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Friday, 17 May, 2002, 08:37 GMT 09:37 UK
Mercury meteorite puzzle

The first meteorite that may have come from Mercury has been identified.

NWA 011 was found in the Moroccan Sahara in December 1999 and was immediately regarded as something unusual.

It clearly had a molten past and was formed from lighter materials than most meteorites. This implied it had once been part of a much larger body.

It was originally classified as a eucrite, a group of meteorites thought to be from the asteroid Vesta. But a detailed analysis of NWA 011 showed it to be different.


Now, researchers speculate that it is the first known meteorite from our Solar System's innermost planet, Mercury.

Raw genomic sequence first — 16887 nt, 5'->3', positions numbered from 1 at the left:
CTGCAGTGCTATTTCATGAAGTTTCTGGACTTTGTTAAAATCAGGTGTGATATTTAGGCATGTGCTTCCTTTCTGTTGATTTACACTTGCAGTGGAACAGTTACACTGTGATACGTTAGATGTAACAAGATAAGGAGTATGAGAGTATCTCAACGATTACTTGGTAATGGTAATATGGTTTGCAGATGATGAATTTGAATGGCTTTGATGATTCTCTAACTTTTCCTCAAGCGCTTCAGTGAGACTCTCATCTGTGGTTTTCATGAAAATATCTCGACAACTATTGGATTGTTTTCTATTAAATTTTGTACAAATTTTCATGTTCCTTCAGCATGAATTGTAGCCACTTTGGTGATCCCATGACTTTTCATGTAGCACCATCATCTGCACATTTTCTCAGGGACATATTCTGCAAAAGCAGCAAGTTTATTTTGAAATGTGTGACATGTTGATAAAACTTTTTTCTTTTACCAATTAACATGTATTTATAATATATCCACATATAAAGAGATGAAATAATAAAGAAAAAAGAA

Rocks blasted off Mercury by a large impactor would have a difficult journey to reach the Earth, say the researchers - but not impossible. Nevertheless, the calculations show such rocks would be an extremely rare find on Earth.

NWA 011 has an oxygen isotope ratio that indicates it came from a body larger than a big asteroid.

Japanese researchers say the basalt in NWA 011 suggests the body from which it did originate had a core of molten iron with an outer covering of silicon and aluminium that formed a basaltic crust.

And that means a planet-sized body. Could it really be Mercury?

See also:

11 Jun 01 | Science/Nature
30 May 00 | Science/Nature
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